Hello , today i will talk about my experience with Apache Camel.
I worked on a product development team creating a smart metering product. The core event processing mechanism of the product used Apache Camel in many places, mainly to handle interactions over JMS between the various modules of the product.
Apache Camel especially makes the process of sending a POJO from one method to another across two separate application components, handling the marshaling and unmarshaling via JAXB, and the sending and receiving via JMS.
It achieves all this routing via a simple XML configuration that is part of the application’s spring context (although it can also be configured procedurally).
what i doesn’t like about apache camel :
in my case i faced many problems using apache camel specially problems with documentation 😥,Some of the documentation is a little sparse. In particular, its TCP-based routes use an underlying Netty server, and the interactions between Netty’s decoder capabilities and Apache Camel’s routing/handler capabilities can be a little muddy at times. In general it is clear which routes and endpoints are the more frequently used and which haven’t been given as much attention.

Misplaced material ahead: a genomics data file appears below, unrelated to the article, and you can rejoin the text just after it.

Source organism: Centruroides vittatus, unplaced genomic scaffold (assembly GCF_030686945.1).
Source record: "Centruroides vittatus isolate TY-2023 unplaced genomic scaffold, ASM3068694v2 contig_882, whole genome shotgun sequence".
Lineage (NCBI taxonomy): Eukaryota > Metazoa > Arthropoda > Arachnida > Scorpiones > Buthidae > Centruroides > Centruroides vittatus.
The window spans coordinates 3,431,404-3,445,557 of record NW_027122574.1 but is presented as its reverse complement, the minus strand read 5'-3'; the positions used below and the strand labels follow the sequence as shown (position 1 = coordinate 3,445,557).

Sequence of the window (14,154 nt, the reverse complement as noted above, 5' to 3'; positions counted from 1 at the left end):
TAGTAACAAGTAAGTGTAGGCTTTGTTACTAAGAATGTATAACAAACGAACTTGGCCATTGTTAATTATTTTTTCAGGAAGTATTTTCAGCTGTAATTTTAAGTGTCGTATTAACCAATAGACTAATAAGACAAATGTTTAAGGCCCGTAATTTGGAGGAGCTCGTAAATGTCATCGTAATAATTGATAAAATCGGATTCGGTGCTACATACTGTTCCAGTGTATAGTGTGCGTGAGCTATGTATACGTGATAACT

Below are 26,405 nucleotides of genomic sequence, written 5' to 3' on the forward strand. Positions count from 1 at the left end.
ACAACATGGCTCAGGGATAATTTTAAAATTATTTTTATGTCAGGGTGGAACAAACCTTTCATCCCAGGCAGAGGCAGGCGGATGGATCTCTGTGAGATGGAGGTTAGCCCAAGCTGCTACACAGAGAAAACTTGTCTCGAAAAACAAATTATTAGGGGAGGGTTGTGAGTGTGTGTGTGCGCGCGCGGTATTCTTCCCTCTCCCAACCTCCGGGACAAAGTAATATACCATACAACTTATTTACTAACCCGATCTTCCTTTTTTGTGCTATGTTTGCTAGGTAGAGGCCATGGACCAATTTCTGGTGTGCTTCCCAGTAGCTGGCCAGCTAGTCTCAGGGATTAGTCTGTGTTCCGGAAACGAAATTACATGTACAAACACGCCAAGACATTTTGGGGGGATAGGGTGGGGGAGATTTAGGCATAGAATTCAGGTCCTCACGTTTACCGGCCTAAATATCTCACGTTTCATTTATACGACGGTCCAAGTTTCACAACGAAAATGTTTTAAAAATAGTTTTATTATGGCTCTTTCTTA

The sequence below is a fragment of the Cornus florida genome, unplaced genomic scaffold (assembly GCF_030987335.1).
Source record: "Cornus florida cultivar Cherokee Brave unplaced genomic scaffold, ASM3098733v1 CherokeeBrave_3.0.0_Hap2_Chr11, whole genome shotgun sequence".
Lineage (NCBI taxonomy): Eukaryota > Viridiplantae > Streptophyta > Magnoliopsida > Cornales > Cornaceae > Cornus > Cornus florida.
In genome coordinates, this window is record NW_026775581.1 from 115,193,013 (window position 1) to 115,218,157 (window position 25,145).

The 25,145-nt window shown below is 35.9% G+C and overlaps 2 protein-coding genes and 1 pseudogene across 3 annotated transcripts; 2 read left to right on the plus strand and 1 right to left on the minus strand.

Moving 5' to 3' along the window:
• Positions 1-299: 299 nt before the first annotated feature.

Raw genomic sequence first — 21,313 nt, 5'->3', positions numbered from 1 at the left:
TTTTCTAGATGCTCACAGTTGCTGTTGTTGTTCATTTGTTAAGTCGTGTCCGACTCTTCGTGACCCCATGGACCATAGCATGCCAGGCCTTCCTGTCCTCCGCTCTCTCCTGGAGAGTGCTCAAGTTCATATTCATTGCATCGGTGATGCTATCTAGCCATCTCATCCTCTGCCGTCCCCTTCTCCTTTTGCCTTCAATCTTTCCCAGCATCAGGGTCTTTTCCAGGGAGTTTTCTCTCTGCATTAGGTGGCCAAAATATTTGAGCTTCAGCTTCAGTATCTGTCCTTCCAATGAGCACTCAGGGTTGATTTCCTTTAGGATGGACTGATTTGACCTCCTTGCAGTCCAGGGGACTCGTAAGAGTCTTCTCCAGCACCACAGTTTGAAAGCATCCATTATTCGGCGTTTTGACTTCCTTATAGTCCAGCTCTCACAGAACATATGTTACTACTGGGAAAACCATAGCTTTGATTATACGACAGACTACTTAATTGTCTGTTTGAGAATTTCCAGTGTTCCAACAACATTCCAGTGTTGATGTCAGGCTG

what i like about apache camel :
- Configuration of information routing via XML in a Sprint Context.
- Robustness, Apache Camel is capable of handling many different information transfer protocols out-of-the-box.
- Extensibility. Apache Camel also allows for custom routing handlers where needed.
as a conclusion , it was a very rich experience using apache camel in production environement , with many modules communicating with each other sometimes with large sizes of messages,which makes us deal with a perf problems (for example when dealing with larges files we switched to use sharedFolders between modules to avoid crashes in JMS broker)..